Finding little planets with new technology

On January 10, 2011, NASA confirmed that the Kepler space telescope had found its first rocky planet, named Kepler-10b. Kepler-10b is really small, the smallest planet yet discovered outside of our solar system, at 1.4 times the size of Earth.

The discovery of Kepler-10b was made possible by some major advances in technology:

  • the ability to put the Kepler telescope into space
  • an ultra-precise photometer on the Kepler telescope that allows it to measure tiny decreases in stars’ brightnesses
  • the huge analytical power of computers needed to decipher the signal from the noise

Although Kepler-10b isn’t in the habitable zone of its star, Kepler-10, it does show us the power of technology to find more small planets, some of which may be more Earth-like and have the ability to support life.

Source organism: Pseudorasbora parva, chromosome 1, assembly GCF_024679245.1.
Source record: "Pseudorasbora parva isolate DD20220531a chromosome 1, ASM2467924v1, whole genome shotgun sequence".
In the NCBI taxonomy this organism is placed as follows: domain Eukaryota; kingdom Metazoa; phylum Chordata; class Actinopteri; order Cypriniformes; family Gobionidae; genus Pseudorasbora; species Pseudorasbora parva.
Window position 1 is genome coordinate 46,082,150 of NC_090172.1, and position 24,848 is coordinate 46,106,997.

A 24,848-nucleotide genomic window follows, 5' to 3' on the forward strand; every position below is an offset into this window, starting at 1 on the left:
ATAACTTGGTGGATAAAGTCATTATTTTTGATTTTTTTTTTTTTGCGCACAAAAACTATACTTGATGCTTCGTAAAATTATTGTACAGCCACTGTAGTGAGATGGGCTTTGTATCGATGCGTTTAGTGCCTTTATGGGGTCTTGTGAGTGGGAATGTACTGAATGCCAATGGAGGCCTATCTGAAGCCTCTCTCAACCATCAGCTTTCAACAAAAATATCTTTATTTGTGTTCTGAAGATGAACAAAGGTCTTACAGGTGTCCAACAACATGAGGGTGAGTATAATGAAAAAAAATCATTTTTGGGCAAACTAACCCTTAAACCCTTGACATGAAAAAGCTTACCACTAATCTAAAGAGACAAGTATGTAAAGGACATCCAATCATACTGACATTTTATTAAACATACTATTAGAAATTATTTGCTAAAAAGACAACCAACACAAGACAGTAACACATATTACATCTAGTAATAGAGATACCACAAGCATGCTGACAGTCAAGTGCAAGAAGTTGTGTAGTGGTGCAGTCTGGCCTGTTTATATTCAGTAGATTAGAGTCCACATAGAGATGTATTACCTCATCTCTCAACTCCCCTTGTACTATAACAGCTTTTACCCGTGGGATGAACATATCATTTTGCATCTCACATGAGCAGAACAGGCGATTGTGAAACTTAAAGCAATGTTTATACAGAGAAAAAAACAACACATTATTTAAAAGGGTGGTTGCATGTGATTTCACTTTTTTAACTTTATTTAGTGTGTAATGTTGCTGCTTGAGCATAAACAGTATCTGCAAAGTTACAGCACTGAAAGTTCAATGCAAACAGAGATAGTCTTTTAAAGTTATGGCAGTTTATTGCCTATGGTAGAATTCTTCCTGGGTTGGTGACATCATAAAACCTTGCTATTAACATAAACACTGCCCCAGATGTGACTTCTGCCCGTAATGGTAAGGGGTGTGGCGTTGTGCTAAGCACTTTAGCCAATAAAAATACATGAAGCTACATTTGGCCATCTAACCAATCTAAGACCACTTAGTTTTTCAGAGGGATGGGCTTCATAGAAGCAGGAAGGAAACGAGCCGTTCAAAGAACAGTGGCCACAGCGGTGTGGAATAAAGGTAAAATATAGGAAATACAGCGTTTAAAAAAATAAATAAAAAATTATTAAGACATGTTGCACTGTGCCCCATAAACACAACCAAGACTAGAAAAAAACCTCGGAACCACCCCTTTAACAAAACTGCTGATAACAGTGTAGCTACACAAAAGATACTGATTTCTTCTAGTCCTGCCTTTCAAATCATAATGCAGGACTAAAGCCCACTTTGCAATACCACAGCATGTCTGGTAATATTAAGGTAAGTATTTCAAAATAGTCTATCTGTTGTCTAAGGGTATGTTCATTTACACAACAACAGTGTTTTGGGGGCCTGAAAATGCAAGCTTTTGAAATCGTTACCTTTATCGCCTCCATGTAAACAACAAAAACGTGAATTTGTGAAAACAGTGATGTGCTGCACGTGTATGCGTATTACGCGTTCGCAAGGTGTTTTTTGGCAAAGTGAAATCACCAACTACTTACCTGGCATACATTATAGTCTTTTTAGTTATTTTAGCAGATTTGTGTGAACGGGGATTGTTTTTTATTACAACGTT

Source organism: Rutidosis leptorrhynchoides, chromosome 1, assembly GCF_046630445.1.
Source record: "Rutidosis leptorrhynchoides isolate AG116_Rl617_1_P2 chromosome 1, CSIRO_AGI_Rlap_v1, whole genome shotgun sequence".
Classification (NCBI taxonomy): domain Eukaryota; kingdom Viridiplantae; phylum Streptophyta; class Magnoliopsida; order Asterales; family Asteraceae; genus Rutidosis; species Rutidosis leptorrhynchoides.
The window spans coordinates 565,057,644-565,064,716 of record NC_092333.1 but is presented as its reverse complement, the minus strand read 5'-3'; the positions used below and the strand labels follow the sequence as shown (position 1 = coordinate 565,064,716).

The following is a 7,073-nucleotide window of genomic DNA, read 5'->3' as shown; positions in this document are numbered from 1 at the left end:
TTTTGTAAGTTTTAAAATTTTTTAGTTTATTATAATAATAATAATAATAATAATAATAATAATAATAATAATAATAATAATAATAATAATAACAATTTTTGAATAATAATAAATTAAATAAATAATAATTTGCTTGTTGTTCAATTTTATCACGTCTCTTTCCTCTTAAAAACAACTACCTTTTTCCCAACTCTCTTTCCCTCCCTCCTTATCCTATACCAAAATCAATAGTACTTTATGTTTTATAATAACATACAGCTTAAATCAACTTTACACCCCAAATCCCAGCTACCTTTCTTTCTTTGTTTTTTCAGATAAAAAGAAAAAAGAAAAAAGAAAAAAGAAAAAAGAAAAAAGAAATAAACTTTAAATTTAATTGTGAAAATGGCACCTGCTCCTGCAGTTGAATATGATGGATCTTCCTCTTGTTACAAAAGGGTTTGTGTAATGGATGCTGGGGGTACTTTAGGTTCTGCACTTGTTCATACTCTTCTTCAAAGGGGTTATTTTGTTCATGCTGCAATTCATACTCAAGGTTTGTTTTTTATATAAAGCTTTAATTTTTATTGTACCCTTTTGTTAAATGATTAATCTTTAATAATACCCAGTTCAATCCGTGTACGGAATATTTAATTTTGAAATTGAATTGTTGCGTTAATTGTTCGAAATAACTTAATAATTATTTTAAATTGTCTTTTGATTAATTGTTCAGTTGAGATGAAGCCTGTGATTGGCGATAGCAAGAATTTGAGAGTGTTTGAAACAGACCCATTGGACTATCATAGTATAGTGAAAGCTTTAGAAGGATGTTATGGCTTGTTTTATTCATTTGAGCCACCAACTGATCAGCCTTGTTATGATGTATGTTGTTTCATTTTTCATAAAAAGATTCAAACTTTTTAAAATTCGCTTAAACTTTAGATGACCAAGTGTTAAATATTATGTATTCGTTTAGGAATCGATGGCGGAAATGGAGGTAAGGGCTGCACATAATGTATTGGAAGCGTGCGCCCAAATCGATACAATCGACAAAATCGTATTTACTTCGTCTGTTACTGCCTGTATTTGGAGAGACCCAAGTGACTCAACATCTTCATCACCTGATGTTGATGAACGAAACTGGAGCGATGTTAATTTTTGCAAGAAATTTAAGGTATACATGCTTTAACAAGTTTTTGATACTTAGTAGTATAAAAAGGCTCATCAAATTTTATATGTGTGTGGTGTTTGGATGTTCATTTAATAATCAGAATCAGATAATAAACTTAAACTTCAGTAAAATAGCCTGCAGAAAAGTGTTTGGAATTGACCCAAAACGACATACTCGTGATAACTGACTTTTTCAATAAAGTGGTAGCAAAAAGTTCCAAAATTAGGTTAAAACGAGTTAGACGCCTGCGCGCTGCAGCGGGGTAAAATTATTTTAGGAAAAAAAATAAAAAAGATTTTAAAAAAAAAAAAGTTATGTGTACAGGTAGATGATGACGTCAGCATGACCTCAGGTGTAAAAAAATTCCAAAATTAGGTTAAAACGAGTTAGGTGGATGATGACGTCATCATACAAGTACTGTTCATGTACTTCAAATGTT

You can explore the transit method–how the Kepler telescope detects planets–in our space investigation “Is there life outside of Earth?

http://www.sciencedaily.com/releases/2011/01/110110151155.htm

http://news.nationalgeographic.com/news/2011/01/110110-nasa-kepler-10b-new-planet-found-rocky-science-space/

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